Naiva: 2 definitions
Naiva means something in Hinduism, Sanskrit, Jainism, Prakrit. If you want to know the exact meaning, history, etymology or English translation of this term then check out the descriptions on this page. Add your comment or reference to a book if you want to contribute to this summary article.
Languages of India and abroad
Sanskrit dictionarySource: Cologne Digital Sanskrit Dictionaries: Monier-Williams Sanskrit-English Dictionary
1) Naiva (नैव):—[from na] - a See sub voce
2) b ind. (= 2. na+eva) in [compound]
Sanskrit, also spelled संस्कृतम् (saṃskṛtam), is an ancient language of India commonly seen as the grandmother of the Indo-European language family (even English!). Closely allied with Prakrit and Pali, Sanskrit is more exhaustive in both grammar and terms and has the most extensive collection of literature in the world, greatly surpassing its sister-languages Greek and Latin.
Prakrit-English dictionarySource: DDSA: Paia-sadda-mahannavo; a comprehensive Prakrit Hindi dictionary
Ṇāiva (णाइव) in the Prakrit language is related to the Sanskrit word: Jñātimat.
Prakrit is an ancient language closely associated with both Pali and Sanskrit. Jain literature is often composed in this language or sub-dialects, such as the Agamas and their commentaries which are written in Ardhamagadhi and Maharashtri Prakrit. The earliest extant texts can be dated to as early as the 4th century BCE although core portions might be older.
See also (Relevant definitions)
Starts with (+9): Naivabhigamana, Naivajiva, Naivakashanantya, Naivakava, Naivakavi, Naivakaviya, Naivaki, Naivakimcanya, Naivakimchanya, Naivala, Naivali, Naivantavannanantavamshca, Naivara, Naivasamjnanasamjnanacakravartin, Naivasamjnanasamjnanachakravartin, Naivasamjnanasamjnanayatana, Naivasamjnanasamjnanayatanopaga, Naivasamjnanasamjnani, Naivasamjnanasamjnayatana, Naivasamjnanasamjnayatanopaga.
Full-text (+131): Naivasamjninaivasamjnin, Naivasamjnasamadhi, Abhipravritta, Jnatimat, Naivasamjnanasamjnanayatanopaga, Naivashashvatonashashvatakca, Naivasamjnanasamjnanayatana, Irshi, Asvadaka, Naivantavannanantavamshca, Amishra, Hayaka, Himsata, Evatha, Linganasha, Nabhasvata, Ashanayati, Viduta, Uddishana, Kaimarthya.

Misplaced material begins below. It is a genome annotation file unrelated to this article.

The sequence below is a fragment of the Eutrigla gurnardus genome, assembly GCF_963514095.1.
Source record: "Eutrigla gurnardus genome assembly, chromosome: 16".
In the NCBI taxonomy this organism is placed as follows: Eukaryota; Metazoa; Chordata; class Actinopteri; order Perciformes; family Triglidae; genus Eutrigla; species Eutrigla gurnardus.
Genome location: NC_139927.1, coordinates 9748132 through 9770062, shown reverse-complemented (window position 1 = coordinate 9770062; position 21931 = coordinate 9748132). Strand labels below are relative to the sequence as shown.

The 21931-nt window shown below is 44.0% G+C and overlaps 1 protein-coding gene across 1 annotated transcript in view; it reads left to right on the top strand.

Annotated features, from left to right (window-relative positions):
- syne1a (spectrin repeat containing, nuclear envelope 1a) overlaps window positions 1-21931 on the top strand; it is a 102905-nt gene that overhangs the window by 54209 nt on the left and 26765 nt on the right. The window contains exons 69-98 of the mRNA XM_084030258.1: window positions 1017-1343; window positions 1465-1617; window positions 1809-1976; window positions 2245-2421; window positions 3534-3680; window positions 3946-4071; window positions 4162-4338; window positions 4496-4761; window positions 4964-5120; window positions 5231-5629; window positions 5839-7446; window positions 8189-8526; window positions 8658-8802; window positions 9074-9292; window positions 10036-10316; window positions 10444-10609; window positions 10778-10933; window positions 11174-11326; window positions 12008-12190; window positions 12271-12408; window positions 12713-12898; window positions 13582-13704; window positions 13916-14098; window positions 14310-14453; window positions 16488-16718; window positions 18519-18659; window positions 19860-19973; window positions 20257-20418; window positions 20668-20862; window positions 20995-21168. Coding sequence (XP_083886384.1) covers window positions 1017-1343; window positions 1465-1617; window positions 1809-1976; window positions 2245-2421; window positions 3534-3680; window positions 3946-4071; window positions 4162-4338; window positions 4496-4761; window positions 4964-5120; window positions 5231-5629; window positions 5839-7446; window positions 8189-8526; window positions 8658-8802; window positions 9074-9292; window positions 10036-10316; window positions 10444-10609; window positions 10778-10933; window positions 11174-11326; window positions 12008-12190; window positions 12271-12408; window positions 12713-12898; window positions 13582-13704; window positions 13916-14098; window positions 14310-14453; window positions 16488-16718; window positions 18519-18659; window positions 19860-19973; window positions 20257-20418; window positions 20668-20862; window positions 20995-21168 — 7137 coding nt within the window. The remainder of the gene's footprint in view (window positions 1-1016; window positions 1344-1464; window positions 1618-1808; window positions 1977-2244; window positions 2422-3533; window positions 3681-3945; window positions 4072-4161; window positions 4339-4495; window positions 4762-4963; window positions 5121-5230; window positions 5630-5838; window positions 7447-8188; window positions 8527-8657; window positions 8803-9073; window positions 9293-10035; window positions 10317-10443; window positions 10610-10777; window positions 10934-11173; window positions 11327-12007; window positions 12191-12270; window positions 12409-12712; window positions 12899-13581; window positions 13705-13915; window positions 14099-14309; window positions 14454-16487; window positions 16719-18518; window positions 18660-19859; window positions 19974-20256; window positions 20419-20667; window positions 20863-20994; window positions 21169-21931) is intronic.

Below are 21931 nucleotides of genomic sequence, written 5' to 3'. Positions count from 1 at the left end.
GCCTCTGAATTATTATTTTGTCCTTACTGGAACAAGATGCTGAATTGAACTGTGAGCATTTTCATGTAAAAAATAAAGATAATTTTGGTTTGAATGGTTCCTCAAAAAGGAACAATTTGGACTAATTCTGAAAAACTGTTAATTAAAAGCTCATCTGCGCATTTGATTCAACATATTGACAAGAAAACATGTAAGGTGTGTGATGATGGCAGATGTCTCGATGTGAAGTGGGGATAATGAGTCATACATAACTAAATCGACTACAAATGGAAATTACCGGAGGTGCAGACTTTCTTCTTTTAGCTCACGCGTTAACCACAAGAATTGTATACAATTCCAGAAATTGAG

Search found 60 books and stories containing Naiva, Ṇāiva; (plurals include: Naivas, Ṇāivas). You can also click to the full overview containing English textual excerpts. Below are direct links for the most relevant articles:
The Tattvasangraha [with commentary] (by Ganganatha Jha)
Verse 3027 < [Chapter 25 - Examination of the Doctrine of ‘Self-sufficient Validity’]
Verse 2892-2893 < [Chapter 25 - Examination of the Doctrine of ‘Self-sufficient Validity’]
Verse 2370-2373 < [Chapter 24b - Arguments against the reliability of the Veda (the Revealed Word)]
Garga Samhita (English) (by Danavir Goswami)
Verse 4.5.12 < [Chapter 5 - The Story of the Ayodhyā Women]
Verse 2.8.36 < [Chapter 8 - Description of Seeing Lord Kṛṣṇa]
Verse 2.9.41 < [Chapter 9 - Brahmā’s Prayers]
Shrimad Bhagavad-gita (by Narayana Gosvami)
Verses 5.8-9 < [Chapter 5 - Karma-sannyāsa-yoga (Yoga through Renunciation of Action)]
Verse 4.20 < [Chapter 4 - Jñāna-Yoga (Yoga through Transcendental Knowledge)]
Verse 18.8 < [Chapter 18 - Mokṣa-yoga (the Yoga of Liberation)]
The Practice Manual of Noble Tārā Kurukullā (by Dharmachakra Translation Committee)
Bhakti-rasamrta-sindhu (by Śrīla Rūpa Gosvāmī)
Verse 1.2.102 < [Part 2 - Devotional Service in Practice (sādhana-bhakti)]
Verse 3.5.21 < [Part 5 - Conjugal Love (mādhurya-rasa)]
Verse 4.1.28 < [Part 1 - Laughing Ecstasy (hāsya-rasa)]
Vivekachudamani (by Shankara)